What is the end game with all of this? I predict fewer jobs (because of automation), lower migration (because fewer jobs and a higher proportion of digitized jobs), and even greater income inequality as those with neither physical jobs or digital jobs can find work. Those with physical jobs will face even fiercer competition for those jobs as the world population increases, migration becomes easier, and the number of those jobs decline, whereas those with information jobs will face increased competition as people realize that education is the only path to getting those information jobs. There will be a large number of those in the middle class who can’t get lower paid jobs (because they’re elsewhere in the world) and can’t get higher paid jobs (because they don’t have the education).

What will these people do? Some have suggested that humanity will continue its path toward leisure investment. But does the world really have infinite capacity for new television, games, and books? It seems that globalization has only led to a consolidation of attention, with 80% of the world watching the same three television shows, plus a long tail of niche art that doesn’t sustain most people’s income.

My prediction? The end game of software-driven globalization is a return to local economies. Politically, I’m not at all against globalization and see huge benefits for increasing the global quality of life, but I think the only possible path is that most people start local small businesses offering goods and services that are geographically relevant. Software will also make this more feasible, reducing barriers to starting and sustaining those local businesses. Think of Portland, OR, for example, with its abundance of local restaurants, cafes, bike maintenance shops, and boutique local manufacturing shops. These are businesses that work because supply and demand is scoped to a city; there’s nothing someone in Frankfurt can do to compete with Screen Door. The end game could easily end up improving local communities, bringing people closer to where they live, and increasing the cost of moving anywhere else.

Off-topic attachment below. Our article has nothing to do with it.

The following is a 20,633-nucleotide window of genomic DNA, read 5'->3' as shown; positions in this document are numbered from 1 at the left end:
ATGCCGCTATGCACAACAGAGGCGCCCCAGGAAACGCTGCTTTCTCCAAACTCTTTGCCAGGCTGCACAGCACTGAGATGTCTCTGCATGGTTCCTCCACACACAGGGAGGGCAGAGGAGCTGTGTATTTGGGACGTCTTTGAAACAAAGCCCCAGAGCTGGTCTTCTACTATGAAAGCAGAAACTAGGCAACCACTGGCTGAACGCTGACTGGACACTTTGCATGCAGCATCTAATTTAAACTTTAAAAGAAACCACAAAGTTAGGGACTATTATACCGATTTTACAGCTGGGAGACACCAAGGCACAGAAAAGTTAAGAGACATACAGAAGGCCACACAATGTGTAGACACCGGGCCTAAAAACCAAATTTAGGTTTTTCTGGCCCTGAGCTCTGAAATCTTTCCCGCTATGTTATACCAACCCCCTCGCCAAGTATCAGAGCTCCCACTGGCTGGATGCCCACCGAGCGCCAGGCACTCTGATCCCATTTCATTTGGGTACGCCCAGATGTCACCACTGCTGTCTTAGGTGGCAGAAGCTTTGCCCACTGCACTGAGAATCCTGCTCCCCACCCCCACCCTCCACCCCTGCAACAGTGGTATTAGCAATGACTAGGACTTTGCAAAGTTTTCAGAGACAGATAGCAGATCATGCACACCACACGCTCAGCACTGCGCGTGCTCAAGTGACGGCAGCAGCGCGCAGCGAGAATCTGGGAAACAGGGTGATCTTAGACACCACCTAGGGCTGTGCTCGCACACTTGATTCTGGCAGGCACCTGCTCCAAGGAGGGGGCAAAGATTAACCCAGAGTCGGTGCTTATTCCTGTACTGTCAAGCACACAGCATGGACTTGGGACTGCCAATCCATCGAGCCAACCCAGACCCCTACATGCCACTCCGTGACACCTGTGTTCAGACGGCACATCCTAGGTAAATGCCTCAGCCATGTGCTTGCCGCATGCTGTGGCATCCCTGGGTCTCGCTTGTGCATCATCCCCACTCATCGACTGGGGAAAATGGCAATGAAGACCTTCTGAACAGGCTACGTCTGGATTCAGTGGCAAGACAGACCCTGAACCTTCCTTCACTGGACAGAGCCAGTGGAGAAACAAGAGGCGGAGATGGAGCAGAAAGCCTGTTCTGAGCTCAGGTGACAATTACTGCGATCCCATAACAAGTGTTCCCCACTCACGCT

If this is right, the upheaval we see in politics is more due to the friction of transition, rather than some permanent instability. I do believe that software is at the heart of this transition, and that it’s just going to take a century before the implications of the above trends work their way through everyday life. The industrial revolution took 50 or 60 years; there’s no reason to think that the revolution from information technology won’t take just as long or longer, given its far reaching applicability. Also, given the slow change of culture and human behavior, there’s also no reason to believe we can accelerate this change. After all, human psychology is the key driver of culture change; technology is just a catalyst.

So let’s start the clock at 1980 and count. I predict that by the time I’m 80 (in 2060), things will be stable. Until then, we’re going to continue to see rapid change, political upheaval, and profound transformation of how we live. It’ll be an exciting, but also frightening time to live. I hope that by the time I die, we’ll see the end of the tunnel, and a glimpse of the next phase of human civilization.

What makes a great software engineer?

A few years ago my Ph.D. student Paul Li was looking for a dissertation topic. At the time, he was fascinated by the decisions that software engineers have to make and the data use to make them. At the same time, I was starting to manage a team of six engineers myself at AnswerDash and thinking about the broader issues of developer productivity and software team management. As it turns out, few researchers had holistically investigated what skills a software engineer needs, beyond vaguely talking about “good communication skills” and the ability to write “good code quickly”. Paul decided that this would make a great dissertation topic, and I agreed, and he set out to investigate what makes a great software engineer?

Paul defended his dissertation last week and just put the finishing touches on his dissertation document, describing three major studies of software engineering expertise, including an interview study of 59 senior engineers and architects at Microsoft, a survey of almost 2,000 Microsoft engineers, and another interview study of 46 non-engineers on their views of software engineers and their required skills. What did he discover?

While it’s hard to summarize the incredible nuance in his 250 pages of discovery, several key findings jumped out to me: